U.S. Consumer Product Safety Commission

Introduction

The average individual uses countless consumer products throughout the day, at home, at work, and at play. Generally, these products make life easier, but on occasion a product is defective and causes serious injury or death, even when used properly. In such cases, the injured person or surviving family members may have the right to bring a claim against the manufacturer, distributor, or seller of the harmful product in order to recover the damages that they suffered. An experienced products liability or personal injury attorney can help determine whether a valid claim exists and provide information and representation throughout the entire legal process, in order to ensure that the injured parties secure the compensation to which they are entitled.

In addition to the assistance that experienced legal counsel can provide when a product-related injury occurs, helpful guidance is also available from an agency of the federal government called the Consumer Product Safety Commission. This article describes that Commission and lets you know how it can be of service to you.

A Federal Agency to Guard against the Use of Hazardous Products

The United States Consumer Product Safety Commission (CPSC) is an independent federal regulatory agency that works to save lives and keep families safe by reducing the risk of injuries and deaths caused by unsafe consumer products. In order to achieve those goals, the CPSC develops voluntary standards for industry; issues and enforces mandatory standards or bans consumer products if no reasonable standard would adequately protect the public; facilitates the recall of products or arranges for their repair; conducts research on possible product hazards; and informs and educates consumers through the media, governmental units, and private organizations, and by responding to consumer inquiries.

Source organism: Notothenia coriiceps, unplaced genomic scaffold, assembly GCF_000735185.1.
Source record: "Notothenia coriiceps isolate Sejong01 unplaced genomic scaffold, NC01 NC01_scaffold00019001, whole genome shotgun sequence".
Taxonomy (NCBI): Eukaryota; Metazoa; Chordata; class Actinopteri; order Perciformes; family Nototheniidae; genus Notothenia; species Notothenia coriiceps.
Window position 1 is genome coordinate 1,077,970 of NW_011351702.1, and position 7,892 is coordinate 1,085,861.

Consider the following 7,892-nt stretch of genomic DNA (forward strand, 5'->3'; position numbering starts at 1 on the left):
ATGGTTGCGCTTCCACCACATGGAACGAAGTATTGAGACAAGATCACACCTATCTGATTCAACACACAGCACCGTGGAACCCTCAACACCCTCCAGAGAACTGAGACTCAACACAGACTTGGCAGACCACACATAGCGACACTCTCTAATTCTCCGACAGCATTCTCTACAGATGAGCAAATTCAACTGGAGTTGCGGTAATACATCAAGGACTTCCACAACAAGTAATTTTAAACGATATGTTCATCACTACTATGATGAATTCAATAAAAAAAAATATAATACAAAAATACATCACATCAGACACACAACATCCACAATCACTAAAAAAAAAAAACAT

The CPSC was created by Congress in 1972 under the Consumer Product Safety Act, which directed the CPSC to protect the public "against unreasonable risks of injuries associated with consumer products." It began operating in 1973. The CPSC operates independently, which means that it does not report to nor is it part of any other department or agency of the federal government. The agency is headed by three commissioners who are nominated by the President and confirmed by the Senate for staggered seven-year terms. The three commissioners set CPSC policy. The President designates one of these commissioners as the Chairperson, or chief administrator, of the CPSC. The current acting Chairperson is Hal Stratton.

The CPSC's main offices are located in Bethesda, Maryland, and there are branch offices in New York City, Chicago, and Oakland, California, as well as about 100 investigators, compliance officers, and consumer information specialists working throughout the United States. All together, the CPSC has nearly 500 employees who are responsible for monitoring the safety of over 15,000 kinds of consumer products.

If you or a family member has been harmed by a consumer product, or if you believe a product may be unsafe, you may report that information to the CPSC. Reports can be made online at the CPSC's website http://www.cpsc.gov/talk.html; by e-mail ( info@cpsc.gov), phone (800/638-2772, x650), fax (800/809-0924) or letter (U.S. Consumer Product Safety Commission, Injury Report, Washington, DC 20207).